Women around the world call for ending sexual violence at One Billion Rising events, Olympic runner Oscar Pistorius charged in girlfriend's murder, Egyptian officials blame women for sexual assaults, Senate passes Violence Against Women Act reauthorization, more women are using Plan B birth control, Irish government accepts partial blame for enslaving women in Magdalene laundries, Human Rights Watch accuses Canadian Mounties of discriminating against Native women, girl shot by Taliban for advocating for girls' education leaves hospital, New Mexico Medical Board exonerates doctor in aborti
U.S. Marine Corps Sgt. Jessica Domingo, right, and Cpl. Daisy Romero, assigned to a female engagement team, speak with an Afghan man in his compound during a patrol in Marjah, Helmand province, Afghanistan, Dec. 30, 2010. The FET worked with infantry Marines by engaging women and children in support of the International Security Assistance Force.
Credit U.S. Marine Corps photo by Cpl. Marionne T. Mangrum
Pentagon lifts ban on women in combat, renewed push on VAWA, report indicts India's treatment of women following gang rape and murder, Sundance welcomes more female directors while new study highlights gender gap, Obama appoints first woman to head SEC, Carlsbad legislator changes bill on rape and abortion.
New Mexico filmmaker Julie Reichert talks about her film "Warrior Woman," which will screen January 19, 20 and 21 at the Guild Cinema in Albuquerque. It tells a story of healing beyond physical recovery. Alice (played by Karen Young) has survived breast cancer, but her marriage and finances are falling apart and she is tormented by vivid, disturbing dreams. Emotionally raw, she feels compelled to protect her student, Thuy, from an abusive husband.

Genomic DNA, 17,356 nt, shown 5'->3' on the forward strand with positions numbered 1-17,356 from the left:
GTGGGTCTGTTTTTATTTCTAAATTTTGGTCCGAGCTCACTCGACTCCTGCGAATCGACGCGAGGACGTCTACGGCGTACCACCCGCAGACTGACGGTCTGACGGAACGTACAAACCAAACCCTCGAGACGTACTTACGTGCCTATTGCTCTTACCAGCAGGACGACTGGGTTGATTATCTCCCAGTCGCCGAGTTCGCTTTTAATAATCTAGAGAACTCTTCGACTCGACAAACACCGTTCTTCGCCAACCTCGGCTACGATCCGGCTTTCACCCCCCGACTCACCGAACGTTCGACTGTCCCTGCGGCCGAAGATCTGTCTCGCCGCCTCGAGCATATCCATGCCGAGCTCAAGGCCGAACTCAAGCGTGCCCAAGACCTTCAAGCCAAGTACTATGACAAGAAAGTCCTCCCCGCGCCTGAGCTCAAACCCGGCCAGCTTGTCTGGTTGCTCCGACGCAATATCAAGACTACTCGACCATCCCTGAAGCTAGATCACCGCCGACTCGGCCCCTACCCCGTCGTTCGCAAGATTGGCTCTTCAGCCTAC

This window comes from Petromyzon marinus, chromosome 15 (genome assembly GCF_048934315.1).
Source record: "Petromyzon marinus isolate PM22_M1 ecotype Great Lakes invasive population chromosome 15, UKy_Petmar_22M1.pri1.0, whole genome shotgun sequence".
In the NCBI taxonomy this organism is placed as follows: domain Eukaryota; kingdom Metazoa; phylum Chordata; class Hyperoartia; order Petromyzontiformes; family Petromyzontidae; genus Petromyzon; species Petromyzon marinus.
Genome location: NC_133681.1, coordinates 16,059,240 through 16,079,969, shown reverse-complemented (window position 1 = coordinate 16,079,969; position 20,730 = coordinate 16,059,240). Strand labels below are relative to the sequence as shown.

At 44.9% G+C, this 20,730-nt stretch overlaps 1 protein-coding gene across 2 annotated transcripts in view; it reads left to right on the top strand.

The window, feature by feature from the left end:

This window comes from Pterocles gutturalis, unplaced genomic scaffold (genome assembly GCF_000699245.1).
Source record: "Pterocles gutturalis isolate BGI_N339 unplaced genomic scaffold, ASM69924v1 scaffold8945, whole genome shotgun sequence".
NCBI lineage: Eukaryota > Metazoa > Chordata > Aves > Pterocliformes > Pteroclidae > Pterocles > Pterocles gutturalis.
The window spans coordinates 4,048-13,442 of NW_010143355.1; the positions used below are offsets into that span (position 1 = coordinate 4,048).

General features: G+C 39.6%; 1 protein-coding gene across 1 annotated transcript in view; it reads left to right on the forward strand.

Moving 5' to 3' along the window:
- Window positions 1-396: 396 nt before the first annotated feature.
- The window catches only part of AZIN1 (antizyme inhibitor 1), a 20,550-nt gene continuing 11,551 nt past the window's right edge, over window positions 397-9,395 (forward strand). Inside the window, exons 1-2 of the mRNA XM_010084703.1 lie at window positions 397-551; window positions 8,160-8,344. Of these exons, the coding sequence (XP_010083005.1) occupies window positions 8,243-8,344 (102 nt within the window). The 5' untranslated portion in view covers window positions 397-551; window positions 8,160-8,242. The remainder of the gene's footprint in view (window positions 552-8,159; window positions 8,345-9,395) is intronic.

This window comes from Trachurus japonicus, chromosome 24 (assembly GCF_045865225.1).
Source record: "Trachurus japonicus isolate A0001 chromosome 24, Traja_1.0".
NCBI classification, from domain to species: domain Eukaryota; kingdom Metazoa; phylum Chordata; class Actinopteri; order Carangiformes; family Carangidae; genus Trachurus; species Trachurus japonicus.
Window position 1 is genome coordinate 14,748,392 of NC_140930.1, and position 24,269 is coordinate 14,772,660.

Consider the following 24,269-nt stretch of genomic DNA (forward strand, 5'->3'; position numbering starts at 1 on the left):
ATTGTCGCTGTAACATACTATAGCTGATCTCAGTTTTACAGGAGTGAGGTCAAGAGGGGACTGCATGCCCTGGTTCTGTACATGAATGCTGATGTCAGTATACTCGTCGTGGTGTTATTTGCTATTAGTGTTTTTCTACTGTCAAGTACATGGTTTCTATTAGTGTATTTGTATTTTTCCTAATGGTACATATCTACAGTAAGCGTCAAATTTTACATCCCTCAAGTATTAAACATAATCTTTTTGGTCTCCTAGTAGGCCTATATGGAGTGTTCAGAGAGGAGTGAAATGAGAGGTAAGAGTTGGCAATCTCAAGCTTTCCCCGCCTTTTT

Suspects in India rape case to plead not guilty, Saudi Arabia grants women seats on top advisory council, Indonesian province seeks to ban female passengers straddling motorbikes, Facebook backs down over controversy on violence against women, Obama's cabinet becoming more male, New Mexico women push Rep. Steve Pearce on Violence Against Women Act
Jill Hodges and her husband adopted their son from Guatemala when he was six months old. At the time, they had very little information about his birth family in Guatemala. But whe stories began surfacing from that country about corruption in the adoption process and possible coercion, they wanted to find his birth mother to make sure she gave him up willingly, and to create a pathway for their son to connect with his birth family. Hodges chronicles that journey in "Extended Family," which is screening this weekend at the Santa Fe Film Festival.
Girl shot in head by Taliban for advocating for girls' education recovering in British hospital; humans rights activist worry more incidents against women in Afghanistan becoming common; Mongolian women boost representation in Parliament; female lawyers in Saudi Arabia can now appear in court; Retail Action Project supports female cashier advocating to stop on-call shifts among national retailers; Indian Health Service lags on making emergency contraception available to Native women; American Association of University Women releases new report showing pay disparity starts early; CNN remove
Ireland reviews abortion laws after Indian woman dies; women's groups press BBC to examine gender bias; 2012 elections bring historic number of women to U.S. Senate; female U.S. Representatives criticize Senators for comments about Ambassador Susan Rice; Catalyst report on women losing out on key jobs; European Union Executive Branch pushes for more women leaders in European companies; gender violence against lesbians in South Africa; Saudi Arabia's highly educated women struggle to get jobs; women's Arab uprising group accuses Facebook of censorship; State Sen.